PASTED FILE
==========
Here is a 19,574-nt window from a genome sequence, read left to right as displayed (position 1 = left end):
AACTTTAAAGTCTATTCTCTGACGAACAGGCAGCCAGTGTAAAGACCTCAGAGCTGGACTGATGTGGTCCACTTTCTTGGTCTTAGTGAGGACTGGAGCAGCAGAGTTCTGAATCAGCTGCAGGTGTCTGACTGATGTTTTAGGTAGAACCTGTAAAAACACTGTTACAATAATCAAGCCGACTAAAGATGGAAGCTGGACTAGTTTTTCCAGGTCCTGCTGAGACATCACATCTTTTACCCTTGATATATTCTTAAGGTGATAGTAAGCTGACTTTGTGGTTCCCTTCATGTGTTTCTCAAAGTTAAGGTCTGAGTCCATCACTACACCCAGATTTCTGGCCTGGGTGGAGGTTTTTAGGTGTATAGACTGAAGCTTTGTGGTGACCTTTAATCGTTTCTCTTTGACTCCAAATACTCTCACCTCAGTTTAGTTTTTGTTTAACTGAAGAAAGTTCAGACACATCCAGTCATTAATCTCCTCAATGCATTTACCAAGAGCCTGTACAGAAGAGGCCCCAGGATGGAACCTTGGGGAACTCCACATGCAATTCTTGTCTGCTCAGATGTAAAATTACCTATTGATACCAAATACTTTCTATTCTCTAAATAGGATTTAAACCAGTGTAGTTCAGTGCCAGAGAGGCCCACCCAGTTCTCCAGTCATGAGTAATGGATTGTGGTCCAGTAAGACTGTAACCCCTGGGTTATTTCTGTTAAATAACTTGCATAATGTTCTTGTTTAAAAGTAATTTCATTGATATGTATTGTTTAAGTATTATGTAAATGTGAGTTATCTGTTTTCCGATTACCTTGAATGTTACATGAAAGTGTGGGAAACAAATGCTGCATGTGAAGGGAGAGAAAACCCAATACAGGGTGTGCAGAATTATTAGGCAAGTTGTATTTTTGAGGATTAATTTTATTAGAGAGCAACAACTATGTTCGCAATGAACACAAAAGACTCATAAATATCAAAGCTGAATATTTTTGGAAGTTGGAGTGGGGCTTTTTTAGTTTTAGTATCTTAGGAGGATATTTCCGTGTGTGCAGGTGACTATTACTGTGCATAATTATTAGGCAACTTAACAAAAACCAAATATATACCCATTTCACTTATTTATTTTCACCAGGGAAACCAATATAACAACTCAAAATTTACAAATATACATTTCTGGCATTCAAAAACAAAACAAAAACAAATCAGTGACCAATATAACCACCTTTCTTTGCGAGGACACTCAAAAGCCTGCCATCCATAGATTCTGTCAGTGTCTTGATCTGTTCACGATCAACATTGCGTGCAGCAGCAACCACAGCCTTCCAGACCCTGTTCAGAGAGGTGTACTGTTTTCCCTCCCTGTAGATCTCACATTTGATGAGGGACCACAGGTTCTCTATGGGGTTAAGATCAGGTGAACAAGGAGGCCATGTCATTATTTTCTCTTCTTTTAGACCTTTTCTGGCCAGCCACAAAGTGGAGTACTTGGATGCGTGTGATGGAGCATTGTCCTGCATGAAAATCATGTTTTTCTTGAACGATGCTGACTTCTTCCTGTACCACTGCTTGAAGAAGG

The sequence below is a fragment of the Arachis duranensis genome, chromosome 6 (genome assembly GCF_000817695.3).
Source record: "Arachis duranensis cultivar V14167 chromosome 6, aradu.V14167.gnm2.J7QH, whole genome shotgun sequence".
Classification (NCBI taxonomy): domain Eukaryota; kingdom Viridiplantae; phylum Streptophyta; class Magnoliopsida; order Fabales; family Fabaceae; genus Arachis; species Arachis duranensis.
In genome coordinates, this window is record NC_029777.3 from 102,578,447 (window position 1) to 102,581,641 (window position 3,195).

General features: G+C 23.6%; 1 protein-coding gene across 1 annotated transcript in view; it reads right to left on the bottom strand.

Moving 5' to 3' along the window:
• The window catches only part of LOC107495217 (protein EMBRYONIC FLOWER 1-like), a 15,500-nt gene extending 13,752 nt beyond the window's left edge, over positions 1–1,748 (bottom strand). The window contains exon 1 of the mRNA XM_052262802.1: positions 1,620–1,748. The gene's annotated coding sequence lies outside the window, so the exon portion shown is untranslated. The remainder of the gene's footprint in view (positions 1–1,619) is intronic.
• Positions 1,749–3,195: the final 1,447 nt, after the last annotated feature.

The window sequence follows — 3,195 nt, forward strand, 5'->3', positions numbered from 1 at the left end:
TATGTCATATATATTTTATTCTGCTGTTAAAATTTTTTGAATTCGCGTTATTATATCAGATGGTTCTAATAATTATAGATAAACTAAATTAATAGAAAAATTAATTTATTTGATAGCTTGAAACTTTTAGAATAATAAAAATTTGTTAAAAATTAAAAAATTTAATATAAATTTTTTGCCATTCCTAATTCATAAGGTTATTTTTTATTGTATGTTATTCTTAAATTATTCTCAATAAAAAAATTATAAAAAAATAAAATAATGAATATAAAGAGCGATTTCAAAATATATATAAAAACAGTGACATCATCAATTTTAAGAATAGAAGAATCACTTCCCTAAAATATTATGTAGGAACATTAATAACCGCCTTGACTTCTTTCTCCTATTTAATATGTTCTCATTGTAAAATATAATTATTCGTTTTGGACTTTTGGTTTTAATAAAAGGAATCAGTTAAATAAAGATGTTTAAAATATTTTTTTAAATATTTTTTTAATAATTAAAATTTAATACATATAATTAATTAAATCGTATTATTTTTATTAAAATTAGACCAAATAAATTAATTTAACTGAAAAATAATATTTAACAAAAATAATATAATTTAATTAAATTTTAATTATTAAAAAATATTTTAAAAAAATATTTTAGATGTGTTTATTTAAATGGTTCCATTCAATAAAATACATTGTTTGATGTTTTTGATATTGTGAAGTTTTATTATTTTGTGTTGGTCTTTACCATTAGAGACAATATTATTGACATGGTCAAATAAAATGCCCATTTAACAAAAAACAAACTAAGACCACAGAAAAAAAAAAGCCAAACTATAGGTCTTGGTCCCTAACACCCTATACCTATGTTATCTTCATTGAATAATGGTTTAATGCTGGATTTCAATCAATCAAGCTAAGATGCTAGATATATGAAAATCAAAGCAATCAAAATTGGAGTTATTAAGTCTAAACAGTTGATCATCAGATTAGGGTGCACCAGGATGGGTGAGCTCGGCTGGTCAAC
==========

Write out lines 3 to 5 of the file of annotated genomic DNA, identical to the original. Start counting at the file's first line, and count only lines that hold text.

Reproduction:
The sequence below is a fragment of the Arachis duranensis genome, chromosome 6 (genome assembly GCF_000817695.3).
Source record: "Arachis duranensis cultivar V14167 chromosome 6, aradu.V14167.gnm2.J7QH, whole genome shotgun sequence".
Classification (NCBI taxonomy): domain Eukaryota; kingdom Viridiplantae; phylum Streptophyta; class Magnoliopsida; order Fabales; family Fabaceae; genus Arachis; species Arachis duranensis.